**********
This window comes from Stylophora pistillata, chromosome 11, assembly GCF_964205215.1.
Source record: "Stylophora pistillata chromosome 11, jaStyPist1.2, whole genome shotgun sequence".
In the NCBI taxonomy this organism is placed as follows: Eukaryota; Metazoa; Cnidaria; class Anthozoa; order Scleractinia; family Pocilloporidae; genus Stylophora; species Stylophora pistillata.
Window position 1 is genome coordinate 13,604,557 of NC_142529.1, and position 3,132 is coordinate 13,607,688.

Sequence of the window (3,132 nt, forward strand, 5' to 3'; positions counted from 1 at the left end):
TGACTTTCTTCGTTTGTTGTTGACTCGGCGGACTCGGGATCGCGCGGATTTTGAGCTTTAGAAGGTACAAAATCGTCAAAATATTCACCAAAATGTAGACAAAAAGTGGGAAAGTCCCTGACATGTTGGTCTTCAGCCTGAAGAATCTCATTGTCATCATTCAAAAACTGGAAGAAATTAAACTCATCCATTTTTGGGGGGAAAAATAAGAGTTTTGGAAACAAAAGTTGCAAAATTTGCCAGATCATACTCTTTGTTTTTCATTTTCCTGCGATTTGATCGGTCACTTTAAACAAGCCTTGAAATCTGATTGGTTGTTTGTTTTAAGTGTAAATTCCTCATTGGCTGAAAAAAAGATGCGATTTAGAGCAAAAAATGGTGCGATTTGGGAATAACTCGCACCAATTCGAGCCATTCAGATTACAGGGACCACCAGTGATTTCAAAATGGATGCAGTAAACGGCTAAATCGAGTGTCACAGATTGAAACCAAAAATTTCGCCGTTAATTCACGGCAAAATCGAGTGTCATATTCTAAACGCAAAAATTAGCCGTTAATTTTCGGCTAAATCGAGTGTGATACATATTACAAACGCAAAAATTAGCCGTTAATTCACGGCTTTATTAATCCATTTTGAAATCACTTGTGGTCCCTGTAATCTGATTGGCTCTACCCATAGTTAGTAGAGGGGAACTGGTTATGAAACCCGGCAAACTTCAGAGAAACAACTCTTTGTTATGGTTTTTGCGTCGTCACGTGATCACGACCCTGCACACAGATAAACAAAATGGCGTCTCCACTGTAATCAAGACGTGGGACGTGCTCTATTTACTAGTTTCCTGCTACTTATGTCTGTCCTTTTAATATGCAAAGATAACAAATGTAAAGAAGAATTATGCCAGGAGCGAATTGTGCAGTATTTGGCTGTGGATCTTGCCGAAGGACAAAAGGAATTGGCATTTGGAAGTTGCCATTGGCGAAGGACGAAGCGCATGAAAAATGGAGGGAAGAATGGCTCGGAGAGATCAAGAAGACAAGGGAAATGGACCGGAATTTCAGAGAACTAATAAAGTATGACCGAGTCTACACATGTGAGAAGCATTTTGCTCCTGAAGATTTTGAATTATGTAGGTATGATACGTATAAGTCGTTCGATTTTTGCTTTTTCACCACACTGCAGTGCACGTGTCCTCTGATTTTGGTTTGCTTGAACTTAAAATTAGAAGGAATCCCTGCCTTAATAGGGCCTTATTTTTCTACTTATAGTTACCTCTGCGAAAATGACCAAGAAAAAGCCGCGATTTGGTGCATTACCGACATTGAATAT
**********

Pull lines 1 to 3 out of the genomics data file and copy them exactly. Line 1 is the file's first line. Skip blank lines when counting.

This window comes from Stylophora pistillata, chromosome 11, assembly GCF_964205215.1.
Source record: "Stylophora pistillata chromosome 11, jaStyPist1.2, whole genome shotgun sequence".
In the NCBI taxonomy this organism is placed as follows: Eukaryota; Metazoa; Cnidaria; class Anthozoa; order Scleractinia; family Pocilloporidae; genus Stylophora; species Stylophora pistillata.